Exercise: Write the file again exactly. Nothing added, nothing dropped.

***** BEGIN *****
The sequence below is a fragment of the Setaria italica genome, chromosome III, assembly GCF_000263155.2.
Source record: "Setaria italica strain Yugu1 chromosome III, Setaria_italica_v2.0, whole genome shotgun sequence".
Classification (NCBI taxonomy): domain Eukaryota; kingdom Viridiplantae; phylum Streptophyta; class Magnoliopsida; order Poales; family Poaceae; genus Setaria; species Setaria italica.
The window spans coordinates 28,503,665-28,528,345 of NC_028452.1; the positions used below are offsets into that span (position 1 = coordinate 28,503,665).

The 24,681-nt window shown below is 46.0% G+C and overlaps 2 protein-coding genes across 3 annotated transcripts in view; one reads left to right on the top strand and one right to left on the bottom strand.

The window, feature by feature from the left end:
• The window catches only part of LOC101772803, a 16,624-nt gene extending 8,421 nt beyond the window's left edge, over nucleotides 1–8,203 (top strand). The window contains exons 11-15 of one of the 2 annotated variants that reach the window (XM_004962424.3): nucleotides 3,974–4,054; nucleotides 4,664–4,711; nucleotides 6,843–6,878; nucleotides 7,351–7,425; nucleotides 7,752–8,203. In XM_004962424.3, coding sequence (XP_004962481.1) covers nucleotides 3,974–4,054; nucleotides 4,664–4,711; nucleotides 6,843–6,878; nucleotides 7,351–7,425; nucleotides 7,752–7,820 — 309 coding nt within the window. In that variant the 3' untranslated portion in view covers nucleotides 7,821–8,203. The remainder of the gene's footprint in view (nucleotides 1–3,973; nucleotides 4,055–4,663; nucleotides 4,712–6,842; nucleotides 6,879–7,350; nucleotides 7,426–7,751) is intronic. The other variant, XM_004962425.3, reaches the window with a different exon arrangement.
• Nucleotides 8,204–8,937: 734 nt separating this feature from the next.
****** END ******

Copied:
The sequence below is a fragment of the Setaria italica genome, chromosome III, assembly GCF_000263155.2.
Source record: "Setaria italica strain Yugu1 chromosome III, Setaria_italica_v2.0, whole genome shotgun sequence".
Classification (NCBI taxonomy): domain Eukaryota; kingdom Viridiplantae; phylum Streptophyta; class Magnoliopsida; order Poales; family Poaceae; genus Setaria; species Setaria italica.
The window spans coordinates 28,503,665-28,528,345 of NC_028452.1; the positions used below are offsets into that span (position 1 = coordinate 28,503,665).

The 24,681-nt window shown below is 46.0% G+C and overlaps 2 protein-coding genes across 3 annotated transcripts in view; one reads left to right on the top strand and one right to left on the bottom strand.

The window, feature by feature from the left end:
• The window catches only part of LOC101772803, a 16,624-nt gene extending 8,421 nt beyond the window's left edge, over nucleotides 1–8,203 (top strand). The window contains exons 11-15 of one of the 2 annotated variants that reach the window (XM_004962424.3): nucleotides 3,974–4,054; nucleotides 4,664–4,711; nucleotides 6,843–6,878; nucleotides 7,351–7,425; nucleotides 7,752–8,203. In XM_004962424.3, coding sequence (XP_004962481.1) covers nucleotides 3,974–4,054; nucleotides 4,664–4,711; nucleotides 6,843–6,878; nucleotides 7,351–7,425; nucleotides 7,752–7,820 — 309 coding nt within the window. In that variant the 3' untranslated portion in view covers nucleotides 7,821–8,203. The remainder of the gene's footprint in view (nucleotides 1–3,973; nucleotides 4,055–4,663; nucleotides 4,712–6,842; nucleotides 6,879–7,350; nucleotides 7,426–7,751) is intronic. The other variant, XM_004962425.3, reaches the window with a different exon arrangement.
• Nucleotides 8,204–8,937: 734 nt separating this feature from the next.